“where service under paragraphs one and two cannot be made with
due diligence, by affixing the summons to the door of either the
actual place of business, dwelling place or usual place of abode
mailing the summons to such person at his or her last known
residence or by mailing the summons by first class mail to the
person to be served at his or her actual place of business[.]”
This alternate method of service is commonly
referred to as “nail and mail” service.
Greene Major Holdings,
LLC v. Trailside at Hunter, LLC, 148 A.D.3d 1317, 1320 (N.Y.
App. Div. 2017).
While the precise manner in which due
diligence is to be accomplished is “not
rigidly prescribed[,]” the requirement that
due diligence be exercised “must be strictly
observed, given the reduced likelihood that
a summons served pursuant to [N.Y. C.P.L.R.
constitutes due diligence is determined on a
case-by-case basis, focusing not on the
delivery, but on their quality[,]” and the
establishing that personal jurisdiction over
the defendant was acquired, must show “that
the process server made genuine inquiries
about the defendant’s whereabouts and place
Id. at 1320-21 (internal citations omitted).
Here, the process server attempted to serve Mr. Coleman at
a particular address in Saint Albans, New York, on Saturday,
September 16, 2017, at 7:19 a.m. and Friday, September 22, 2017,
at 8:54 a.m. before using “nail and mail” service on Friday,
September 29, 2017, at 12:51 p.m.
(ECF No. 73-2, at 3).
weekday when Mr. Coleman could be expected to be away from home
– do not satisfy the due diligence requirement.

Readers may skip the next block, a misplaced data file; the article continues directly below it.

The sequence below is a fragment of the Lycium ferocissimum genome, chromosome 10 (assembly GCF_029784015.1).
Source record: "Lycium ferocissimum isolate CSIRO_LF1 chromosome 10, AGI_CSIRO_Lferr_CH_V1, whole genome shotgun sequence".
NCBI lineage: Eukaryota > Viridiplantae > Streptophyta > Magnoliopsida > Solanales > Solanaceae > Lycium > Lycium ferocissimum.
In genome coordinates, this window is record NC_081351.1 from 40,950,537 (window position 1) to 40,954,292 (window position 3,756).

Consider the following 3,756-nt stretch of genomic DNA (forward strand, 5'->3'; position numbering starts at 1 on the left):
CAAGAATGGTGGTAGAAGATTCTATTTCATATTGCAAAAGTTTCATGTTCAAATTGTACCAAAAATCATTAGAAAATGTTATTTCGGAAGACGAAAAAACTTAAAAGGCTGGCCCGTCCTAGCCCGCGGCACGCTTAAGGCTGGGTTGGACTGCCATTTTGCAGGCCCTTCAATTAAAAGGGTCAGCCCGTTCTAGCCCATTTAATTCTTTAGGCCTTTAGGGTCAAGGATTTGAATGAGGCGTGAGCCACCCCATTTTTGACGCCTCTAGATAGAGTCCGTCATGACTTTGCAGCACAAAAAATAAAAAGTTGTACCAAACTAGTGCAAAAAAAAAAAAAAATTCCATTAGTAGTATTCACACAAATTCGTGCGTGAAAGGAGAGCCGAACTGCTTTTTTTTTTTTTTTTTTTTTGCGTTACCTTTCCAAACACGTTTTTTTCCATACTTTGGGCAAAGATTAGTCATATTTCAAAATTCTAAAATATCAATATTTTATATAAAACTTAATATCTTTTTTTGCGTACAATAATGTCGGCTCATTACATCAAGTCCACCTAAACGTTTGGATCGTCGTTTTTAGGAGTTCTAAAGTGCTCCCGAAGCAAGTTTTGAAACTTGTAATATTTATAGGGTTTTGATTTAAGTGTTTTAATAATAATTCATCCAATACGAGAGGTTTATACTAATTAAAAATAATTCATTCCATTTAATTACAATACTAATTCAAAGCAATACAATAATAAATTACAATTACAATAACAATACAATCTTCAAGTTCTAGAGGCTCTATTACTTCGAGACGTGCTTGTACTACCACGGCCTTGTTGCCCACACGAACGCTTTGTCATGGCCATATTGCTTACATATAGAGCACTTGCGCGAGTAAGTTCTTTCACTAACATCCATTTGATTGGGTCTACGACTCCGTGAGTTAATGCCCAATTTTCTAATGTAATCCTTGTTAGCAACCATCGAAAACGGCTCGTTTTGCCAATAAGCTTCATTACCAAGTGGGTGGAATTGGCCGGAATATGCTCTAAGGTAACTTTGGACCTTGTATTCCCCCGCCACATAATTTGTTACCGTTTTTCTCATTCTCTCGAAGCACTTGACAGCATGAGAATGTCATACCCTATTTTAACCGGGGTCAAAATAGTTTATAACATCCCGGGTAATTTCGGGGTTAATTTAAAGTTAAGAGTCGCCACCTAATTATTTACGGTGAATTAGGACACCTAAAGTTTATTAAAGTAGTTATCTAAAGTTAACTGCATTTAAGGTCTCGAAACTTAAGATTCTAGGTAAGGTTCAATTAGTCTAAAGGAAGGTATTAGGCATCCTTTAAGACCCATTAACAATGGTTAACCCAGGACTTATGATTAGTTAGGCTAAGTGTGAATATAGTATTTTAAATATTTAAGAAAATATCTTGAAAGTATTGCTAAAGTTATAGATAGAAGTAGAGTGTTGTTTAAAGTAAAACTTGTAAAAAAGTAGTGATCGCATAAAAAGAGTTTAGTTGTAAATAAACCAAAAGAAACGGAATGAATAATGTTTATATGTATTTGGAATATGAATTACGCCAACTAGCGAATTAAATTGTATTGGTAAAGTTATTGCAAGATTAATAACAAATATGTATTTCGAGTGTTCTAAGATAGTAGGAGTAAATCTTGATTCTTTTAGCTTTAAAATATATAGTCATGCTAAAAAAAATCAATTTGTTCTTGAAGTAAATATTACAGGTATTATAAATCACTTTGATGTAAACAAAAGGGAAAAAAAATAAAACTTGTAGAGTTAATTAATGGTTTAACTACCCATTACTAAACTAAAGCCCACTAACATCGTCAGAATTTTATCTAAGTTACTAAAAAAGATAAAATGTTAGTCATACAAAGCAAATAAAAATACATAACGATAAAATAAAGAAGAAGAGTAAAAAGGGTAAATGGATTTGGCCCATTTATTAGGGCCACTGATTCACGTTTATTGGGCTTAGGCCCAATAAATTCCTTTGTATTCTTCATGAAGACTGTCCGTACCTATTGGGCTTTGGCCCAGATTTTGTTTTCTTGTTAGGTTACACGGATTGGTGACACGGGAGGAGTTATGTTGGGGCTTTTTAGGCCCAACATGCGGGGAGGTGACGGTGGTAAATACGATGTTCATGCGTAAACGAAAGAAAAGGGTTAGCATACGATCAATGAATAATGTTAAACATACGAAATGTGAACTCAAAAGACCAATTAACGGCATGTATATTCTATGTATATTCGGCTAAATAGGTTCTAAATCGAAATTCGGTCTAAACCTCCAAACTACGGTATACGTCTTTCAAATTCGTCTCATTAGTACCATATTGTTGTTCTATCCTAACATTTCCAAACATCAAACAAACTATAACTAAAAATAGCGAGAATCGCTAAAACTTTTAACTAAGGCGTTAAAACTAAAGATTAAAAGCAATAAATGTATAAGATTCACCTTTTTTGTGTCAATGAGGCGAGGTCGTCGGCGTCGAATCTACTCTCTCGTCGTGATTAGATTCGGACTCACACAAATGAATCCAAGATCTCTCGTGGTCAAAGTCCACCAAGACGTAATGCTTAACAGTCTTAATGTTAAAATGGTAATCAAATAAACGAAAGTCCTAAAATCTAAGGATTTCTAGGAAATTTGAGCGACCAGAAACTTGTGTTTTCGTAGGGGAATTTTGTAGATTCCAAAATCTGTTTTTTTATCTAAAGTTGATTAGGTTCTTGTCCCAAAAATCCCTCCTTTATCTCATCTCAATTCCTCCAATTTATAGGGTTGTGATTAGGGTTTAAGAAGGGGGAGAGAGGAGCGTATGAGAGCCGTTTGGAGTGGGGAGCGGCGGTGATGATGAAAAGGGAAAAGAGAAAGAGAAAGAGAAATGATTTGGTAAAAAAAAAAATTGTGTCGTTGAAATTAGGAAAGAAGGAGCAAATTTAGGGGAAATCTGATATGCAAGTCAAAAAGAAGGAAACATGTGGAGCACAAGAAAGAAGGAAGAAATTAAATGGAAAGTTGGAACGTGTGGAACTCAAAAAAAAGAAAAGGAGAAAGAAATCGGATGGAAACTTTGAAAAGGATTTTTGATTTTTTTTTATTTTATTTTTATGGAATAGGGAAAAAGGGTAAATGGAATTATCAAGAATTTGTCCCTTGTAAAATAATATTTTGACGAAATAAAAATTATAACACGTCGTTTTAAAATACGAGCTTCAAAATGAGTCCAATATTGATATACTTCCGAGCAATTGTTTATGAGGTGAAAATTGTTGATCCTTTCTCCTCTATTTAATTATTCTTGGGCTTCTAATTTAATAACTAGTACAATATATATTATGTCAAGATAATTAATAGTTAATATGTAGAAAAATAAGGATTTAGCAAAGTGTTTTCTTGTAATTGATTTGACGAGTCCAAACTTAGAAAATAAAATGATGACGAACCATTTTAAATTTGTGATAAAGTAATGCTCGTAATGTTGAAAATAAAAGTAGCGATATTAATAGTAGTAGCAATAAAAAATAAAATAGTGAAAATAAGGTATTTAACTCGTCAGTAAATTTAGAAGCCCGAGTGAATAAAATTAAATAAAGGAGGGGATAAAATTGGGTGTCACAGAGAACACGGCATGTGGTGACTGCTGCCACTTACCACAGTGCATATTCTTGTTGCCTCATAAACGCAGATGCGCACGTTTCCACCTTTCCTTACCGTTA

148 A.D.3d at 1321 (holding that the trial court did not abuse
its discretion in finding that the plaintiff did not establish
due diligence when the process server attempted to serve the
defendant at a particular residence on three occasions, all of
which occurred on weekdays and two of which occurred during
transit to work, before using “nail and mail” service); with
(N.Y.App.Div. 2007) (“‘[D]ue diligence’ may be satisfied with a
few (three) visits on different occasions and at different times
location at those times.”); Johnson v. Waters, 738 N.Y.S.2d 369,
diligence requirement when the process server attempted to serve
the defendant three times at his residence – once during normal
Lemberger v. Khan, 794 N.Y.S.2d 416, 416 (N.Y.App.Div. 2005)
(three attempts by the plaintiffs’ process server to serve the
attempts were made during a time when a working person might
reasonably have been expected to be at home).
Plaintiff has not shown that the process server made genuine
Therefore, Plaintiff has not met its burden of
Quotidien, No. DKC-11-0096, 2011 WL 978654, at *2 (D.Md. March
17, 2011); see also Fidelity & Guar. Life Ins. Co. v. Freeman,
dismissal would be contrary to the purposes of the interpleader
statute because it would not distribute the annuity funds at
Therefore, the court will deny Plaintiff’s motion for
entry of default and provide Plaintiff with another opportunity
attorneys’ fees and costs will also be denied at this time.
Plaintiff may refile the motion once service has been effected
on the Estate of Sylvia Coleman.
For the foregoing reasons, the motion for entry of default
and the motion for discharge, injunction, and attorneys’ fees
and costs filed by Plaintiff Mutual of America Life Insurance
Company will be denied.
A separate order will follow.
DEBORAH K. CHASANOW
United States District Judge